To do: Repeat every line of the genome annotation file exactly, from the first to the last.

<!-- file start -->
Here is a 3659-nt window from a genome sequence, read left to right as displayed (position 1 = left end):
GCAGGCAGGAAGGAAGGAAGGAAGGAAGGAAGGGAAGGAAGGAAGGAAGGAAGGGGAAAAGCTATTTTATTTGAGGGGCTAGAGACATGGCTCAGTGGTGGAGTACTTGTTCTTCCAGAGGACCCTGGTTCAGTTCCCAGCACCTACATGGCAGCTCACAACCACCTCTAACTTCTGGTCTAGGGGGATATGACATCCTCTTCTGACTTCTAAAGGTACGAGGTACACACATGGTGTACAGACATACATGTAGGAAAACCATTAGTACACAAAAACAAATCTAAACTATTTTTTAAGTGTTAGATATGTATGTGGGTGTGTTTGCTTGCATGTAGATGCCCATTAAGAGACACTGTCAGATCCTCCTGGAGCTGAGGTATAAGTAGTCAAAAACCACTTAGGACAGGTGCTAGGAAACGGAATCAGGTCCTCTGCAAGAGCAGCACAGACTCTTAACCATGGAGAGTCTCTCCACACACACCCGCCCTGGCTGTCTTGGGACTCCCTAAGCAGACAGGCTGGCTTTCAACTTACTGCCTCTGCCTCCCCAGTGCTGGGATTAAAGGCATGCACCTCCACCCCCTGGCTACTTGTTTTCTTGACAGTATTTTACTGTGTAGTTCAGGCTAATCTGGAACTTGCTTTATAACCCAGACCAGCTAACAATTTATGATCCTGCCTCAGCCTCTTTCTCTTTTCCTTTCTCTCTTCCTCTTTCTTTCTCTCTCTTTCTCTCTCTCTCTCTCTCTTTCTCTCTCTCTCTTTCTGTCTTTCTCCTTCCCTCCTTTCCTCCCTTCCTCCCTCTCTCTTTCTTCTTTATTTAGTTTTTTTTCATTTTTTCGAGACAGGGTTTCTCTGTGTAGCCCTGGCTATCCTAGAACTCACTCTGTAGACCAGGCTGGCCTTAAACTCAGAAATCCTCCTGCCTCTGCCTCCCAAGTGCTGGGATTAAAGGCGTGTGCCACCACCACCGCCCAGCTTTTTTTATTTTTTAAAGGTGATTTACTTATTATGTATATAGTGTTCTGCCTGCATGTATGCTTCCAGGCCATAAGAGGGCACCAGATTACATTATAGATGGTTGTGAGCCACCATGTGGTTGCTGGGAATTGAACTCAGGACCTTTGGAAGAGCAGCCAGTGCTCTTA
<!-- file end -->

Here is a 3659-nt window from a genome sequence, read left to right as displayed (position 1 = left end):
GCAGGCAGGAAGGAAGGAAGGAAGGAAGGAAGGGAAGGAAGGAAGGAAGGAAGGGGAAAAGCTATTTTATTTGAGGGGCTAGAGACATGGCTCAGTGGTGGAGTACTTGTTCTTCCAGAGGACCCTGGTTCAGTTCCCAGCACCTACATGGCAGCTCACAACCACCTCTAACTTCTGGTCTAGGGGGATATGACATCCTCTTCTGACTTCTAAAGGTACGAGGTACACACATGGTGTACAGACATACATGTAGGAAAACCATTAGTACACAAAAACAAATCTAAACTATTTTTTAAGTGTTAGATATGTATGTGGGTGTGTTTGCTTGCATGTAGATGCCCATTAAGAGACACTGTCAGATCCTCCTGGAGCTGAGGTATAAGTAGTCAAAAACCACTTAGGACAGGTGCTAGGAAACGGAATCAGGTCCTCTGCAAGAGCAGCACAGACTCTTAACCATGGAGAGTCTCTCCACACACACCCGCCCTGGCTGTCTTGGGACTCCCTAAGCAGACAGGCTGGCTTTCAACTTACTGCCTCTGCCTCCCCAGTGCTGGGATTAAAGGCATGCACCTCCACCCCCTGGCTACTTGTTTTCTTGACAGTATTTTACTGTGTAGTTCAGGCTAATCTGGAACTTGCTTTATAACCCAGACCAGCTAACAATTTATGATCCTGCCTCAGCCTCTTTCTCTTTTCCTTTCTCTCTTCCTCTTTCTTTCTCTCTCTTTCTCTCTCTCTCTCTCTCTTTCTCTCTCTCTCTTTCTGTCTTTCTCCTTCCCTCCTTTCCTCCCTTCCTCCCTCTCTCTTTCTTCTTTATTTAGTTTTTTTTCATTTTTTCGAGACAGGGTTTCTCTGTGTAGCCCTGGCTATCCTAGAACTCACTCTGTAGACCAGGCTGGCCTTAAACTCAGAAATCCTCCTGCCTCTGCCTCCCAAGTGCTGGGATTAAAGGCGTGTGCCACCACCACCGCCCAGCTTTTTTTATTTTTTAAAGGTGATTTACTTATTATGTATATAGTGTTCTGCCTGCATGTATGCTTCCAGGCCATAAGAGGGCACCAGATTACATTATAGATGGTTGTGAGCCACCATGTGGTTGCTGGGAATTGAACTCAGGACCTTTGGAAGAGCAGCCAGTGCTCTTA